This book was very informative! I had no idea Mao was so evil and stood shoulder to shoulder with the likes of Hitler and Stalin as histories most despicable characters. While I feel there may have been some embellishment in some areas, other books I have since read validate many of the main points.
I've read many China books and felt I had a decent handle on who Mao was. This book took it to a deeper level showing the hunger for power, the hell he put the population through and his sadistic nature. At the same time it dispelled the myth that this was someone with a vision for a better way of life through the new communism. His dictatorial control put so many millions through sheer hell, turning his wrath on everyone including his closest friends and allies.
Man, If you didn't already dislike Mao, you certainly will after hearing what an a-hole he was for 30 straight hours. I did listen to the entire thing. If an absolutely thorough attack on Mao is was you're looking for, this is it.
I believe, though I don't have time to prove, that there is significant single-source material in the book. That is, the authors go out of their ways to report some extremely negative nugget about Mao with little to show in the way of proof. And what I was left asking was why stretch? There was ample, incontrovertible evidence he was a total jerk. Maybe leave some of that out and cut it down to 15 hours. Or find a way to include something positive someone did in response to Mao, some heroic action, some figure who stood in opposition to his fascism. This history is unrelentingly negative. It's very depressing.
Yes. Partly because I believe that it's a story that needed to be told and partly because I knew so little about China and it's history.
This is a biography - so, you could say that my favorite character is Mao, but not in a good way.
I did enjoy Robertson Dean's performance in spite of the criticism of his poor Chinese accent. Since I know very little Chinese, his Chinese pronunciation, or lack of, did not bother me. But, I can imagine that it could bother a Chinese speaker. It's a very difficult language and really enjoyed the audible delivery. Also, I had just finished The Swans, a book I highly recommend, either before or after this one and the tone of the reading felt right, although the narrator, a woman, for the The Swans did have better Chinese pronunciation.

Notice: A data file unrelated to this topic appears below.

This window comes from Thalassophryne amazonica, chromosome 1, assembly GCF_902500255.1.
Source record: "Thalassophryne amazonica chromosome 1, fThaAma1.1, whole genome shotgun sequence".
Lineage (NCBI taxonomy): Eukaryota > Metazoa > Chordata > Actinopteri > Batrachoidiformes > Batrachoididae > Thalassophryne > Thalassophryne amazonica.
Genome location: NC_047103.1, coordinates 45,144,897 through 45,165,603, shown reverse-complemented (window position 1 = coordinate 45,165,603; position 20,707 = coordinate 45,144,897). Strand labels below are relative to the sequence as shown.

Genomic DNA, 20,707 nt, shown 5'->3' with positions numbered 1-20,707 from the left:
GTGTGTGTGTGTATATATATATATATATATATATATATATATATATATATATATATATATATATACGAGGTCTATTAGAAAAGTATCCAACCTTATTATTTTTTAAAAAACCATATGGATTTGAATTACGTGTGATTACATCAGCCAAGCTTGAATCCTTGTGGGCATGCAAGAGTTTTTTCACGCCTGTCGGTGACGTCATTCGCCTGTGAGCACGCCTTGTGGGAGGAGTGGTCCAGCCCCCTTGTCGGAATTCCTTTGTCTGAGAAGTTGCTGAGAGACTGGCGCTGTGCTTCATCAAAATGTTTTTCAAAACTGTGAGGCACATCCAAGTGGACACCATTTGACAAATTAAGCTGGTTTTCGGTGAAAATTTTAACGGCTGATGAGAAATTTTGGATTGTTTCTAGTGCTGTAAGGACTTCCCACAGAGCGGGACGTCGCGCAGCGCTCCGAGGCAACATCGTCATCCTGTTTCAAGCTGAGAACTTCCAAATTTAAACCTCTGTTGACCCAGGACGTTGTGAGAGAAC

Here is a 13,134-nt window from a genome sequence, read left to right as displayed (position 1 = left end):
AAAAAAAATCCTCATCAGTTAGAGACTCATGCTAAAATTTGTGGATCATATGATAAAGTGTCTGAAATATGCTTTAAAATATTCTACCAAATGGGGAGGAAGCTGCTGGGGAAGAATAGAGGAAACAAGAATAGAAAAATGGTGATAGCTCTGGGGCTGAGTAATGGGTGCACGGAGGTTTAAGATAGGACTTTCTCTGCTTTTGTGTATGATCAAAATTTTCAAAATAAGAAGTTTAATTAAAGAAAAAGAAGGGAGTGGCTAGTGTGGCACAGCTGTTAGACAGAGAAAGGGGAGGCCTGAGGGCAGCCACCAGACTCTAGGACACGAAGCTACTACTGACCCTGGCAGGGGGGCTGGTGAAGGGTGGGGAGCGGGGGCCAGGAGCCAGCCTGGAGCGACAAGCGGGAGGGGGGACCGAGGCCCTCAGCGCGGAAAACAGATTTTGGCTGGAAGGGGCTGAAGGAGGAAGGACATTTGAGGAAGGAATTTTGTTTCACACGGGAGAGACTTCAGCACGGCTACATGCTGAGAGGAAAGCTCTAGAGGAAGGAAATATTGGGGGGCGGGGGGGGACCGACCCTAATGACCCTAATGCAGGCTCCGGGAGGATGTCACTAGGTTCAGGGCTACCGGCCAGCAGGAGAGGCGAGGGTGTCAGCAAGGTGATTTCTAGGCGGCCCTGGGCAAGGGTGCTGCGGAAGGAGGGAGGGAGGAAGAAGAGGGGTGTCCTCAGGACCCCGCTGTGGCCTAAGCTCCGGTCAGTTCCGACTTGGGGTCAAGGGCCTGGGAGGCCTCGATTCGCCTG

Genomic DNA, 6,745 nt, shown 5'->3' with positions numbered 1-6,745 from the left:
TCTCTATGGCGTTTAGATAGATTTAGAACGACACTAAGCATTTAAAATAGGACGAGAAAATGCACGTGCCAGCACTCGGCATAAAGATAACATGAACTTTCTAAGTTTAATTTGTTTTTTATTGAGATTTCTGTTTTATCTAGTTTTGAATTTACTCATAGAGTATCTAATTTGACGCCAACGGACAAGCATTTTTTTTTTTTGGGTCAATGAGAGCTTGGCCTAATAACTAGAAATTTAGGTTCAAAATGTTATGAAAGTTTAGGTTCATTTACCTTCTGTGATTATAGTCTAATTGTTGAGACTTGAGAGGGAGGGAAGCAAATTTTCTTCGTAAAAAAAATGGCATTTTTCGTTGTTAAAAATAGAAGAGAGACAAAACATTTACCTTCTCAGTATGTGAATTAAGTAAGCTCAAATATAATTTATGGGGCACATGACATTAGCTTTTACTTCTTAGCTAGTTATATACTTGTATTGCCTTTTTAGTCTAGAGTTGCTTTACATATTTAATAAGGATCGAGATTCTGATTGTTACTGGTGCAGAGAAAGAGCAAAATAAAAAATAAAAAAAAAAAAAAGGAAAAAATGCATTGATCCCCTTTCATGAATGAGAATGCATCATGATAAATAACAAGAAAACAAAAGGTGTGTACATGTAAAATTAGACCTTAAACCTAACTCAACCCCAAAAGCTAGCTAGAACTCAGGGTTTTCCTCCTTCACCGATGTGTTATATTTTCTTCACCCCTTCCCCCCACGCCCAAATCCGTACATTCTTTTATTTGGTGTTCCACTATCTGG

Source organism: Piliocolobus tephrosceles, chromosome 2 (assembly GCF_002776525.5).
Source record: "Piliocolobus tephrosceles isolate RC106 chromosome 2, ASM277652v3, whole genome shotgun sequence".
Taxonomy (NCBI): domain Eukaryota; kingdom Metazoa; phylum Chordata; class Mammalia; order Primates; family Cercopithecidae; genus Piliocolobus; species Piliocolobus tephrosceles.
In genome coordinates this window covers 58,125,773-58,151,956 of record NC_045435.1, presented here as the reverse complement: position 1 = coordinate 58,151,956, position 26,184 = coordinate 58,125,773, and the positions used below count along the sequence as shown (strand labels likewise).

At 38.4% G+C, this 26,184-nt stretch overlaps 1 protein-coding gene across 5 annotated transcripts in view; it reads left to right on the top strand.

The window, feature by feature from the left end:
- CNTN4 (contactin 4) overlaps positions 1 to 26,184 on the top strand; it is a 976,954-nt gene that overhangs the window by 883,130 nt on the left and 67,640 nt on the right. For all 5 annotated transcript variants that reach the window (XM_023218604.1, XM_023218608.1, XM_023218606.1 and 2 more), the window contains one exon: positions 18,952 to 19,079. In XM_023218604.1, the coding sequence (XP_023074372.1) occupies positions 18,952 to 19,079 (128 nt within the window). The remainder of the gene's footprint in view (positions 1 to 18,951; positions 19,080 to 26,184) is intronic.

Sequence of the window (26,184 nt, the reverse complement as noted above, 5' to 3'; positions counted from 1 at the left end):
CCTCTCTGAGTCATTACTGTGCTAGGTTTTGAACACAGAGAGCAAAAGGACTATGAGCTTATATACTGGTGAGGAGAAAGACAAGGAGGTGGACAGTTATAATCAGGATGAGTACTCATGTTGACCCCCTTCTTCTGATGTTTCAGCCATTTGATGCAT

There were many moments, but definitely descriptions of what the people had to endure, was quite shocking. There was also so much to take in.
I think, at the end of the reading, I had questions about China's history and wanted to know more about how someone like Mao was able to come to power and stay in power for so long. I am listening to the Fall and Rise of China in the course series, which is beginning to answer some questions about the roots of Chinese culture and hope to continue to read more. Jung Chang is a wonderful writer and I plan to read more of her books.
I love Robertson Dean's reading. I plan to listen to the entire 50 hour "Powerbroker" recording again some time. He has excellent pacing and a gorgeous voice that I could listen to (literally) for days. BUT the producers of this audiobook should have given him at least a cursory overview of Chinese pronunciation. It made this book extremely difficult to listen to, not least because the pronunciation of Chinese names and words have different meanings due to their varied tonal pronunciation.
Chang's rendition of Mao is rather flat. Having read several biographies of Mao, I thought this one had some new things to offer, but overall lacked the depth and personality that you can expect from a great biography. Not much is known about Mao's early life, but the authors could have done more investigative work to build out his early life and give some context for the reasons he made the major choices that shaped his life. In biography, I want more than a journalistic list of chronological events. I want to know the author's take on why the person might have behaved in such and such a way; something juicy that gets into the phychology of the person. I want to come away feeling that I know the subject. That's not the case with this book.
Like I said I love Robertson Dean, but for this I would have picked any narrator who has command of Chinese pronunciation.
Astonishing tale of a greatest tragedy in human history consciously caused just by one man, a psychopath, Mao. Very enlightening peace of work read by an amazing narrator. Must read for anyone interested in history.
Definitely one of few books that I want to read more than once.